Six British cavers rescued from caverns in Mexico are hoping to fly home after sparking a diplomatic row.
Briton Charles Milton emerges from the Mexican cave
The men, five of whom are in the military, are booked on a night flight to London but are being questioned at a detention centre over their visas.
President Vicente Fox said he was not satisfied by British explanations for their presence in the country.
The men were rescued on Thursday by a diving team, after being trapped for several days by unseasonable flooding.
Mr Fox said Britain had not clarified answers to questions about the
activities of the cavers.
"We received a reply to our request from Britain, but it is
frankly unsatisfactory, we need more clarification about what
this was about," he told a news conference in Nicaragua.
The Ministry of Defence has insisted the men were in Mexico as part of a military adventure training expedition and the clearance procedure for it would have been completed.
The cavers were said to be "bemused" to find their predicament had sparked a diplomatic row on both sides of the Atlantic.
The six men were part of a 13-strong group from the Combined Services Caving Association.
The trip, which began last Monday, was due to last 36 hours but the group got stuck after heavy rain raised the water level in the cave.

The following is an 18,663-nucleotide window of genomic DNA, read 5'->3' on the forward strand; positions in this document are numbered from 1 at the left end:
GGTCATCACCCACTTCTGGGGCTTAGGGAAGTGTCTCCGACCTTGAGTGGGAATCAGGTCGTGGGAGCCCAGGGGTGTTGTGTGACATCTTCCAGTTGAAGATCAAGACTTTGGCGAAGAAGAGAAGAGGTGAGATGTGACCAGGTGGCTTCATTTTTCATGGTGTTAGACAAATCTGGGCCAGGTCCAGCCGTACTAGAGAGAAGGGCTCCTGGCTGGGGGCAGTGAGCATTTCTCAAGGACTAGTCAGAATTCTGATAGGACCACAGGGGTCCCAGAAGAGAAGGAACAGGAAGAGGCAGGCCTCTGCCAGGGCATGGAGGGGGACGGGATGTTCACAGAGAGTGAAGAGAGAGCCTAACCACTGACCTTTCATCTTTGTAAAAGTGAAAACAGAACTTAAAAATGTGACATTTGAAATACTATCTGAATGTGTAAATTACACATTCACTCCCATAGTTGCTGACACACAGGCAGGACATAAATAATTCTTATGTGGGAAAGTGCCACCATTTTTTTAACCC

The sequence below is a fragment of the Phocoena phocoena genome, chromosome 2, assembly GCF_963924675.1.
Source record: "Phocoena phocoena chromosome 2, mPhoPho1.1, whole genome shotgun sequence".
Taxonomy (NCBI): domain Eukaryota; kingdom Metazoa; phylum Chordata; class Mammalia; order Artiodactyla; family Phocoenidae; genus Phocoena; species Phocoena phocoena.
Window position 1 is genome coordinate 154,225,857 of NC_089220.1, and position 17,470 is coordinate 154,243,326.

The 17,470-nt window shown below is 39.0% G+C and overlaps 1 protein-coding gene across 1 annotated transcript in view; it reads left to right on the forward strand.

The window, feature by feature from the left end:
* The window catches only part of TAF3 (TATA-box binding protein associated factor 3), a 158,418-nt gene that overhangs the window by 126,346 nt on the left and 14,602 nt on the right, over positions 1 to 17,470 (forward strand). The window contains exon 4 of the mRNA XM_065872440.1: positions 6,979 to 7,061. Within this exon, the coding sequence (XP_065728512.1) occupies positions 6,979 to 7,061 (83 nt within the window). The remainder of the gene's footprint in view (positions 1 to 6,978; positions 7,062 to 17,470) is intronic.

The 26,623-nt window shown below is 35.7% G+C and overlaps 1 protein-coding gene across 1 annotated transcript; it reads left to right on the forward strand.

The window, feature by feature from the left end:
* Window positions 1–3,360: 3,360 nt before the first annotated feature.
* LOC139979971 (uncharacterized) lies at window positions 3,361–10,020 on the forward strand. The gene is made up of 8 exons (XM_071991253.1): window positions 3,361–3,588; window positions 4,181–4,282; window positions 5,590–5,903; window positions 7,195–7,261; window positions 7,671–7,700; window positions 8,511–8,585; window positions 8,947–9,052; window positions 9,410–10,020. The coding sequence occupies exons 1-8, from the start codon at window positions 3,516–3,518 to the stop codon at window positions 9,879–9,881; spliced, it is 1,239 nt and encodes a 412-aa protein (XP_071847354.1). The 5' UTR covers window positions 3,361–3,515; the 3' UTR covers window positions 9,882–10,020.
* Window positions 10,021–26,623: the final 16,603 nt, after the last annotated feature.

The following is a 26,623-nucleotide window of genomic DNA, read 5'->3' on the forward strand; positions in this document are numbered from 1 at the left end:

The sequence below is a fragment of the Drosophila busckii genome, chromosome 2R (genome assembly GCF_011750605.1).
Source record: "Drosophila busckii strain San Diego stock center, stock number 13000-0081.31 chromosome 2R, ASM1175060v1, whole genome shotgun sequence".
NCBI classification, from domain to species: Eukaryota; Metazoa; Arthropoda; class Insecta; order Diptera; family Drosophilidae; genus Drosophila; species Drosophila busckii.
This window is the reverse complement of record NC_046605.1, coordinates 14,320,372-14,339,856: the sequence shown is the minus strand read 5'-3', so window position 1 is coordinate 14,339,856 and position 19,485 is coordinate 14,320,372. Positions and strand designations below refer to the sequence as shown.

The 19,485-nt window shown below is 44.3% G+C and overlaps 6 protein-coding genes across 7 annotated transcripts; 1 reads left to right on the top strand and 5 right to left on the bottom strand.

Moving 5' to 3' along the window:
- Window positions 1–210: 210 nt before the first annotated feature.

The men declined local offers of rescue, instead preferring to wait for two specialist British divers who flew to Mexico to escort them out.
None had suffered any injuries and had supplies of food and other equipment to keep them comfortable, plus communication equipment to maintain contact with their colleagues outside the cave.
Rescuers escorted the six men individually through the floodwaters
After they were brought out, they told reporters they were "looking forward to a good beer".
One of the group, Jonathan Sims, said they were never in danger and would have preferred to wait for the water to subside.
"The thing is, everything went as planned," he said.
"We thought we might have a problem with the (water) so we put in a plan, we had food in there, communications."
"The unfortunate thing is we got too much media attention."
They had spent part of the time awaiting rescuers by playing games with a deck of cards fashioned from a logbook.
Mexico complained it had not been told the military officers, who entered the country on tourist visas, were there.
Earlier on Friday Foreign Office Minister Bill Rammell met the Mexican ambassador and thanked him for helping to get the cavers out safely.
"We respect the Mexican authorities need to clarify their
immigration status," Mr Rammell said, adding that he hoped the
incident "could be resolved as quickly as possible."